In October 1869 I recieved a complaint from Ah Fook. he alledged that he had been robbed by Ned Kelly.
The case came to court in Benalla on 26/10/69. Ned Kelly gave his version and it was backed up by his two mates. He was not convicted.
I was promoted Sergeant in 1868.
I spent most of my time during the Kelly outrage looking after the police at the Benalla police station.
I had been concerned for some time about horse and cattle stealing and in particular the activities of the Greta Mob. To solve this problem I worked with Sgt Steele in Wangaratta to get on top of the problem. Senior police and people like James Whitty were also putting pressure on us to get results
I was in charge of the police at Benalla on 17/9/1877. Const Fitzpatrick had recently arrived in town and he seemed to be making friends with Ned Kelly. I thought that it may be good if we could take people like Ned down a peg or two. That Greta Mob was starting to become a real problem. We were under real pressure to perform.
Ned Kelly mentioned this incident in his Cameron Letter, he said:
'...I could not be more sorry for them, with the exception of Lonigan I did not begrudge him what bit of lead he got as he was the beastliest meanest man that I had any account against for him. I could not be more sorry for them, with the exception of Lonigan I did not begrudge him what bit of lead he got as he was the beastliest meanest man that I had any account against for him. Fitzpatrick, Sergeant Whelan, Constable Day and King, the Bootmaker, once tried to hand-cuff me at Benalla and when they could not Fitzpatrick tried to choke me, Lonigan caught me by the privates and would have killed me but was not able. Mr McInnes came up and I allowed him to put the hand-cuffs on when the police were bested.'
I sent Fitzpatrick to Greta
while Const Strahan was on leave for
a few days. (RC12830)
I had had to deal with Fitzpatrick on a number of occasions before. He was not a good policeman
After Fitzpatrick returned from Eleven Mile Creek and his run in with the Kellys, he reported to me at about 2am and I sent for Dr Nicolson to clean up Fitzpatrick's wounds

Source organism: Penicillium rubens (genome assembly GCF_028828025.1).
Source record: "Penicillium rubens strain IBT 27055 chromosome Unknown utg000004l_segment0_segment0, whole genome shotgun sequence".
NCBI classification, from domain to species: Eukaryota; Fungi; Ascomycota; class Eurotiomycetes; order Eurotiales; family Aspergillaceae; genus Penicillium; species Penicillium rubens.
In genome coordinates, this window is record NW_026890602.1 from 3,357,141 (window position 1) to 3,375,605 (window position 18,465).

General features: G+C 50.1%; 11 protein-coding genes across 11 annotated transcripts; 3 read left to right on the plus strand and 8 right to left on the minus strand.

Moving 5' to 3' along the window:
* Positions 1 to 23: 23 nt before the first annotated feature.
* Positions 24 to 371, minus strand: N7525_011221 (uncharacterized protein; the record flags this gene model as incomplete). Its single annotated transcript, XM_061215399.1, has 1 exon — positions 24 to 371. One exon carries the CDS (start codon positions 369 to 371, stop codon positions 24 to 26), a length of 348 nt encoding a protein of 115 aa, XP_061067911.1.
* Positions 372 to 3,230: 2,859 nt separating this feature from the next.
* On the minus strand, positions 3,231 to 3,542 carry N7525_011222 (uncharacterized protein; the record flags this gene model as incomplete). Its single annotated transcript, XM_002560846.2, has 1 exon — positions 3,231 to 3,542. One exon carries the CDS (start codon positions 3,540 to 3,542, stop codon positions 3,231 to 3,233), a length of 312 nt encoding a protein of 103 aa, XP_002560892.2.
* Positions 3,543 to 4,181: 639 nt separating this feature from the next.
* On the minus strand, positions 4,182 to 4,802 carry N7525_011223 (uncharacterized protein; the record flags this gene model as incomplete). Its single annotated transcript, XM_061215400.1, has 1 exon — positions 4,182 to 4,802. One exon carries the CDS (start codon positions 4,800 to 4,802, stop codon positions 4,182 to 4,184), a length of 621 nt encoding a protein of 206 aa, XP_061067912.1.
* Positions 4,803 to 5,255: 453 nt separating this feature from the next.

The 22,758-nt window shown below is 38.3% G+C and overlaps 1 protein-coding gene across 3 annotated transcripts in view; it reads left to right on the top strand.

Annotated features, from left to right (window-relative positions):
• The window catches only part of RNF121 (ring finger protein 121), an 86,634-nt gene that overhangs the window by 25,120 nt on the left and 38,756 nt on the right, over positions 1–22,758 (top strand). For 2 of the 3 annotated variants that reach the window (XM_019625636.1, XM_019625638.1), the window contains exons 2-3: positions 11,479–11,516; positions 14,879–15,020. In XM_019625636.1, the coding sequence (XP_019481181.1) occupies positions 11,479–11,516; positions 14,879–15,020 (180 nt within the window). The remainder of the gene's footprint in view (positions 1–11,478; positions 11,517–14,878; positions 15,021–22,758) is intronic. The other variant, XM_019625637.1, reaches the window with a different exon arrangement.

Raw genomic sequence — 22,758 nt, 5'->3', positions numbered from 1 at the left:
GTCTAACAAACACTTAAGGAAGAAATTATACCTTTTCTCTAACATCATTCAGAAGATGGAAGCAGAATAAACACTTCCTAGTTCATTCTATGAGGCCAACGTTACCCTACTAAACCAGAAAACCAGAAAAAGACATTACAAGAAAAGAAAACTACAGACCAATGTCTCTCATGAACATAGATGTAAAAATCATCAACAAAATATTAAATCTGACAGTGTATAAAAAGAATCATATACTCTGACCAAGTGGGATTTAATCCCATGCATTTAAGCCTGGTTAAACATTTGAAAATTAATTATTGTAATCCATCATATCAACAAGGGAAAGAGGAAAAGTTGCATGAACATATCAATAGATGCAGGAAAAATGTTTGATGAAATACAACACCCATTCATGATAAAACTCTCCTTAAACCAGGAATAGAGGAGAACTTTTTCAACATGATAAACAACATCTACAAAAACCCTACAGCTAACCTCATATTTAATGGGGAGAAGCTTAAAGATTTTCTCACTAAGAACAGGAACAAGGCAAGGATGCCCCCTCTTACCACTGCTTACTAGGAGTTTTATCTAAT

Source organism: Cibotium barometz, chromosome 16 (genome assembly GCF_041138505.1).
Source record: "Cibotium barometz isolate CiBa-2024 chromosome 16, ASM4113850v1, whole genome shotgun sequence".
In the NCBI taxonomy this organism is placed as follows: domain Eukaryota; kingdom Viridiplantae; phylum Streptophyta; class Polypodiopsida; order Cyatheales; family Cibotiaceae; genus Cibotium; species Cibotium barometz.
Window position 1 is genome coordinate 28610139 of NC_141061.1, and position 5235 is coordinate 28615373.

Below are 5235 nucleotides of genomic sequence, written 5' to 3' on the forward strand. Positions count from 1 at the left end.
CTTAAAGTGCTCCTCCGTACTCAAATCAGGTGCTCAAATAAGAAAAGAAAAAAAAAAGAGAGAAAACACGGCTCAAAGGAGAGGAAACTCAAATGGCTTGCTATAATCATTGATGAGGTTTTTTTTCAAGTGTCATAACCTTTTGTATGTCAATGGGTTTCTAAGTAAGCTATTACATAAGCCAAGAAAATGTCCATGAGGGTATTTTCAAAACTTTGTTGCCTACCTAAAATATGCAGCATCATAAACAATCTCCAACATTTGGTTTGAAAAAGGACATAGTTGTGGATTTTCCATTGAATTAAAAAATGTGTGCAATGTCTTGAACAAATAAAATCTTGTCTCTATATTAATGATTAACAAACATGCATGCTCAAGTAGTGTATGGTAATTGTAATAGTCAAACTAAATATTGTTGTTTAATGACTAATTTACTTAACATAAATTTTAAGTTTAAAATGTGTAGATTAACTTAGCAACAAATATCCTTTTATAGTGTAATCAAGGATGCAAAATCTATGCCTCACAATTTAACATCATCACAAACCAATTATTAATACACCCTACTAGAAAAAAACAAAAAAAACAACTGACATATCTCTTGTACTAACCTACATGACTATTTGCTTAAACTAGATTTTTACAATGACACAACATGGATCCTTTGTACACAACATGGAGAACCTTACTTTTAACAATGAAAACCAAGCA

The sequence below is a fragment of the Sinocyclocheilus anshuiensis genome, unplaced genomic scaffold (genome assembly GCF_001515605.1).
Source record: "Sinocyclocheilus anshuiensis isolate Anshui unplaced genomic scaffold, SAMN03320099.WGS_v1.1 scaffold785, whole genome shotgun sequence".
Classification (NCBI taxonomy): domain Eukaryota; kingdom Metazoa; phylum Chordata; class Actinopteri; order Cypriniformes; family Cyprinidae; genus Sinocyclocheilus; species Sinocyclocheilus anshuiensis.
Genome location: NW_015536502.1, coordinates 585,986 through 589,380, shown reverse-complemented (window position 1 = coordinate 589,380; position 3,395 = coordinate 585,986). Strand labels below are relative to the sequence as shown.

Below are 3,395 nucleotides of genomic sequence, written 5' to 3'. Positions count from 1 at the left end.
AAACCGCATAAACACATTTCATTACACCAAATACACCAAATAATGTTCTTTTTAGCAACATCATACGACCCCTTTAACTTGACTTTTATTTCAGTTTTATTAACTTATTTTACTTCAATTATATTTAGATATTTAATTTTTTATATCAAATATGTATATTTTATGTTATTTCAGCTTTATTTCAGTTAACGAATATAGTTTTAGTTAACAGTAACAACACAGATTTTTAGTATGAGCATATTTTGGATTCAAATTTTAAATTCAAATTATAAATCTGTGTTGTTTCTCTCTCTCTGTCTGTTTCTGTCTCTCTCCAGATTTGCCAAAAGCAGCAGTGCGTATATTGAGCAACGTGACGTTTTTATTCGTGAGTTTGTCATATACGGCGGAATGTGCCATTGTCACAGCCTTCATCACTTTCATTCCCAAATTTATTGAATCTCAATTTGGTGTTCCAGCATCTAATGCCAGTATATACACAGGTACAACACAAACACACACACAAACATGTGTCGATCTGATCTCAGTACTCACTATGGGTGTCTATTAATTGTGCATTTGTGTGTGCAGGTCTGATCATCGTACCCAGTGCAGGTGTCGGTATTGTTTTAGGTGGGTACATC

I took Fitzpatrick's statement. (RC5948)
See also the Jerilderie Letter
Const Anderson came up to Benalla from Euroa on a train and saw me at the telegraph office. He told me about the robbery. I then sent a message to Mr. Nicolson and ordered a special train, and ordered the men - there was but one party on the station -and went with them to the train. (RC5963)
Mr Wyatt came to the Benalla police station at about 9.30pm to see me. (RC5957)
I went to the telegraph office with him where he sent a telegram to Com Standish. I also sent a telegram for Ass Com Nicolson. (RC5960)
I got a telegram from Com Standish telling me about the Euroa robbery about 11.45pm. (RC23)
Special train leaves Benalla to go to Beechworth - follow up on death of Aaron Sherritt
I went up to the train at the Benalla railway station with Mr. Hare's party, and saw them away at 2am. on the morning of 28/6/1880, and then returned to the police station. (RC5971)
Arrival of Sup Sadleir and police from Benalla
I arrived at about 5am with Sup Sadleir as his 2nd in charge (RC2880) (RC5972)
We got out of the train, and SConst Kelly and Const Walsh, from Wangaratta, came up and spoke to Mr. Sadleir. He did not come with Sergeant Steele. I may mention Mr. Sadleir asked SConst Kelly how the house was surrounded, and where the men were. (RC5974)
Following the meetings of the Reward Board in December 1880 I recieved a reward of about £165
I gave evidence to the Royal Commission on 13/5/1881 (RC5941)
What did the press say about my evidence (Argus16/5/81)
See the details of my career. (RCApp6)
In 1911 I lived Melville Street, in the Melbourne suburb of Hawthorn (BWC)
I died in 1914 (Argus11/5/1914)